DPP Home Newswire Canon Releases The EOS-1D Mark III Digital SLR

Thursday, June 21, 2007

Canon Releases The EOS-1D Mark III Digital SLR



Advanced Autofocus Technology

The brand-new autofocus system in the EOS-1D Mark III Digital SLR represents a complete reconsideration of professional AF. Like previous EOS 1-Series Canon cameras, the EOS-1D Mark III Digital SLR has 45 AF points, but unlike its predecessors, 19 of them, rather than seven, are of the high-precision cross-type configuration. In addition to the center point, the new array allows the other points to be divided into groups of nine inner and nine outer focusing points plus a center point, which makes picking an individual focusing point much faster and easier than going through all 45, as in the past. During manual AF point selection, the AF point area is expandable. At the request of sports and wildlife photographers, a new micro-adjustment feature allows for very fine changes in the AF point of focus for each lens type in use, along with the addition of adjustable focus-tracking sensitivity as another sophisticated new AF feature. In addition to the AF sensor itself, other new components in the AF system include the reconfigured concave submirror and the secondary image formation lens, both products of Canon's vast expertise in optical engineering. Last but not least, the low-light sensitivity of the new AF sensor has been doubled to EV-1 for superior performance compared to earlier EOS digital SLRs.

Twice as Smart With Dual DIGIC III Image Processors

To cope with the voluminous signal processing required by the EOS-1D Mark III Digital SLR's 10.1 megapixel resolution and top continuous shooting speed of 10 fps, Dual DIGIC III imaging engines are incorporated for parallel signal processing. The DIGIC III image processor replaces the DIGIC II and assists in rendering very fine image detail and natural color reproduction with 50 percent less shadow noise than previous EOS digital SLRs. The CMOS sensor reads out to the dual DIGIC III processors simultaneously in eight channels. By having two processors handle the workload, image processing is now approximately 1.5x faster; Compact Flash access speed is now 1.3x faster and SD card access is now 2x faster. The EOS-1D Mark III Digital SLR is compatible with the new high-capacity SDHC format memory card. The extra power of dual DIGIC III processors has also allowed analog-to-digital conversion to improve from 12 to 14 bits per channel, meaning that tonal gradation for RAW images is now divided into 16,384 separate levels per channel rather than 4,096. The difference can be seen in the superb prints and magazine spreads the EOS-1D Mark III Digital SLR makes, as well as, in its freedom from defects such as moirés.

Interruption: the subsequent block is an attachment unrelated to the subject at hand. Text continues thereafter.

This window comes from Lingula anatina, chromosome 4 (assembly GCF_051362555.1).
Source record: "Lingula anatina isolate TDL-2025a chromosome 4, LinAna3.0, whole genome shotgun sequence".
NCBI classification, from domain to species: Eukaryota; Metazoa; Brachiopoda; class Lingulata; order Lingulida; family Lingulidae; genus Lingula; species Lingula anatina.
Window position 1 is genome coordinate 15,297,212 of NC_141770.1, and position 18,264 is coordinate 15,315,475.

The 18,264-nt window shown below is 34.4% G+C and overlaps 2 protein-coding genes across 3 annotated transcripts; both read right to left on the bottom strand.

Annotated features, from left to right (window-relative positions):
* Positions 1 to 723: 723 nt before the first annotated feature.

The Canon Proprietary CMOS Sensor

The all new, 10.1 megapixel CMOS sensor is designed and manufactured by Canon using semiconductor manufacturing equipment that is designed and manufactured by Canon, allowing synergies that are unique in all of photography. The sensor is APS-H size, 28.1 by 18.7mm, significantly larger than the much more commonly found APS-C, usually about 23.5 by 15.5mm. The lens magnification factor is 1.3x, rather than 1.5x or 1.6x. The increased sensor size means that each pixel can be larger for a given resolution. The pixels of the EOS-1D Mark III Digital SLR are 7.2 microns square. A sensor with 10 megapixels in APS-C size would have pixels less than 6 microns square, smaller and therefore receiving less light, requiring more amplification and producing more noise. The comparison is even more favorable to the EOS-1D Mark III Digital SLR because Canon's intense involvement with sensor technology has enabled it to increase the proportion of each pixel that is sensitive to light, called the fill factor, so its pixels are not only bigger, but also more receptive to light. Yet another improvement comes from the revised microlens array that collects light for the sensor. The new unit has smaller gaps between the tiny lenses, meaning more light is gathered and less is lost. All of this helps to explain the sensational low-light performance of the EOS-1D Mark III Digital SLR and the terrific quality of images shot at ISO 3200 and 6400.



 

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